9. Guest on August 27, 2009 at 7:08 pm

    I read many blogs from the gurus of “home makers” and yet I sometimes don’t see anything but the same easy answers that really don’t solve the problem, but create more problems. Let’s take a clogged drain for an example. The detergent, the same one you suggest above, that you have been using in the kitchen sink has been coating the walls of the pipes for years. Soap is just a natural coating for bio-film. Now Drano will do a job on the pipes, the acid test, and will clean them up good, and in a number of years your metal pipes will have holes in them.

    Bleach is the all around sanitizer but is not really that strong to continually clean a jetted tub because it looses its strength as it cleans, and you really don’t know if it did the job thorough or not. As bleach sanitizes it loses its free available chlorine to chlorimides … one reason that chlorine needs to be added constantly to pools …. it’s constantly cleaning the never ending dirt. Using a lot of bleach in a jetted tub starts to break down the gaskets and any rubber it comes in contact with, making the 30+ feet of piping very vulnerable to leakage causing more problems in your house.

    Bio Cleaners are what I call the “PacMan” of the Jetted Tub pipe cleaners. These good bacteria and/or enzymes scrape the walls of the pipes until they are clean and there is nothing more to clean. Bio cleaners are green and effective and do just as advertised, they clean pipes whether in a jetted tub or a sink. For this concern, they (bio cleaners) clean jetted tubs just fine so that the pipes are bacteria free and human gunk, etc has been scraped off the walls making the spa ready for a relaxing bath.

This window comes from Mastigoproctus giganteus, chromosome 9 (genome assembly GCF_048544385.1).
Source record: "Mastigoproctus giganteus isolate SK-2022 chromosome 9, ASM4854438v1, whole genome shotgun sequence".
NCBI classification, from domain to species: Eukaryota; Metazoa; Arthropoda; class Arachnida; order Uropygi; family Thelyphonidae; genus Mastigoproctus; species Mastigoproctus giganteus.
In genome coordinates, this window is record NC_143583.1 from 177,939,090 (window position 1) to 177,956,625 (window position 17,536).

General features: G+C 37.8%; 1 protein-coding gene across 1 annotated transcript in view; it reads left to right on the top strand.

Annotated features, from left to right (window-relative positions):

I did the research, and you can find out more information about how to clean a jetted tub, spa, whirlpool bath, jacuzzi, etc on my website, http://www.thesandandthefoam.com.

    Peace
    Bill

  10. jettybetty on June 12, 2007 at 7:07 pm

    O my! Thanks so much for this–I hate to tell you how long it’s been since those little jets were really clean! This sounds easy enough even I can do it!